Cornelia Parker Named Official Artist for the UK’s Forgone-Conclusion Election
The British artist, who is responsible for creating an artwork about the election, is the first woman to accept the post.
The UK has named British artist Cornelia Parker as its official Election Artist for the 2017 general election. The task involves paying close attention to the current election cycle and creating an artwork for the Parliamentary Art Collection based on the experience.
“We live in scary but exhilarating times. The whole world order seems to be changing. As an artist, I feel honored to have been invited to respond to such an important election,” Parker told the Guardian. “With all its challenging issues and complexity, it is an event that I’m excited to engage with and I look forward to sharing my finished work.”
In a statement released by Parliament, Alison McGovern MP, chair of the Speaker’s Advisory Committee on Works of Art, said of Parker: “She’s the first woman artist to take on this role and it’ll be really exciting to see how her ideas for this artwork develop over the campaign period.”
The four previous election artists were Adam Dant in 2015, Simon Roberts in 2010, David Godbold in 2005, and Jonathan Yeo in 2001. Dant created a giant pen-and-ink drawing, The Government Stable, based on his cross-country travels throughout the election year, while Yeo’s Proportional Representation featured three separate portraits of Tony Blair, William Hague, and Charles Kennedy—the canvases sized to reflect each candidate’s share of the vote.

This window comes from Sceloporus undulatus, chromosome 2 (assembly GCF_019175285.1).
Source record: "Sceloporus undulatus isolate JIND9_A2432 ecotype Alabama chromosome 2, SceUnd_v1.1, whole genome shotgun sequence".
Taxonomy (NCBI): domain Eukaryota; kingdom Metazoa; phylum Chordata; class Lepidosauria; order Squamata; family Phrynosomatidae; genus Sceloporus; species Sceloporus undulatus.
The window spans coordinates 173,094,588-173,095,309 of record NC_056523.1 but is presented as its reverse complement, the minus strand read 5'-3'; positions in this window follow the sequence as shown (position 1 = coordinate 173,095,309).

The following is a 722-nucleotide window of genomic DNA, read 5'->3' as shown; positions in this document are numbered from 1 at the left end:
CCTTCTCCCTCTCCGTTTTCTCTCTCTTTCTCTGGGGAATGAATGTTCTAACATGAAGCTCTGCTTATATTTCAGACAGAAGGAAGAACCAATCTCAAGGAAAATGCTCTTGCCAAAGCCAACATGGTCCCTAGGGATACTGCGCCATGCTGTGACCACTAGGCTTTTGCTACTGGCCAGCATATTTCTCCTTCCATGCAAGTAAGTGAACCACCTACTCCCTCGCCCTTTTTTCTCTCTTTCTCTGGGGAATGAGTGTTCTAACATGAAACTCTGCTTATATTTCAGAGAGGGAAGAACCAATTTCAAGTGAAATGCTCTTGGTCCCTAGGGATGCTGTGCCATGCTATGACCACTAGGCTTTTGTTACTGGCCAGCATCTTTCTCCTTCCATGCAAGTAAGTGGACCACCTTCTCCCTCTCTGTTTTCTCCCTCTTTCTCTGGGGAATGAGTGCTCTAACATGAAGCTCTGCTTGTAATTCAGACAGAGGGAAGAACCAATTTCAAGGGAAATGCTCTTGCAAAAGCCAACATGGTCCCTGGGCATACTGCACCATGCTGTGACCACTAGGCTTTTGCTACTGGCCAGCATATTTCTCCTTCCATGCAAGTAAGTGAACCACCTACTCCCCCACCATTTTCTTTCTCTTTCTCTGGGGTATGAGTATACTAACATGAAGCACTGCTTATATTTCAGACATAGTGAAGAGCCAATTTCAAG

Parker, who will have a commission of £17,000 ($22,000), plus travel expenses, for the project, will post on Instagram throughout the election cycle under the handle electionartist2017. She has been asked to remain politically impartial as part of the commission.
To American audiences, Parker is perhaps most familiar for her 2016 rooftop commission at the Metropolitan Museum of Art in New York, a recreation of the Bates mansion from Alfred Hitchcock’s Psycho made from an old barn and titled Transitional Object (Psychobarn).
In 1997, Parker was a Turner Prize nominee for Cold Dark Matter: An Exploded View, a hanging sculptural installation of the fragments of a garden shed that she hired the British Army to explode. She also collaborated with Tilda Swinton on The Maybe, where the actress slept in a glass cabinet at London’s Serpentine Gallery for a week in 1995.
Parker’s other key works include Breathless (2001), a commission for London’s Victoria and Albert Museum in which she used a mechanism in the city’s Tower Bridge to flatten 54 brass band instruments she later hung from wires; and Magna Carta, her massive embroidery from 2015. Created with the help of prison inmates, civil rights lawyers, musicians, and artists, the tapestry is a representation of the texts and images of the Wikipedia entry for Magna Carta. The work toured the UK on the occasion of the document’s 800th anniversary in 2015.
The upcoming British elections are of particular interest given the fallout of last summer’s Brexit vote, in which the UK’s citizens voted by a small margin to leave the European Union.
Parker told Sky News that she wasn’t sure what medium to use for her election artwork, saying “I’m trying not to think of an end game yet because I haven’t even been out on the campaign trail.”
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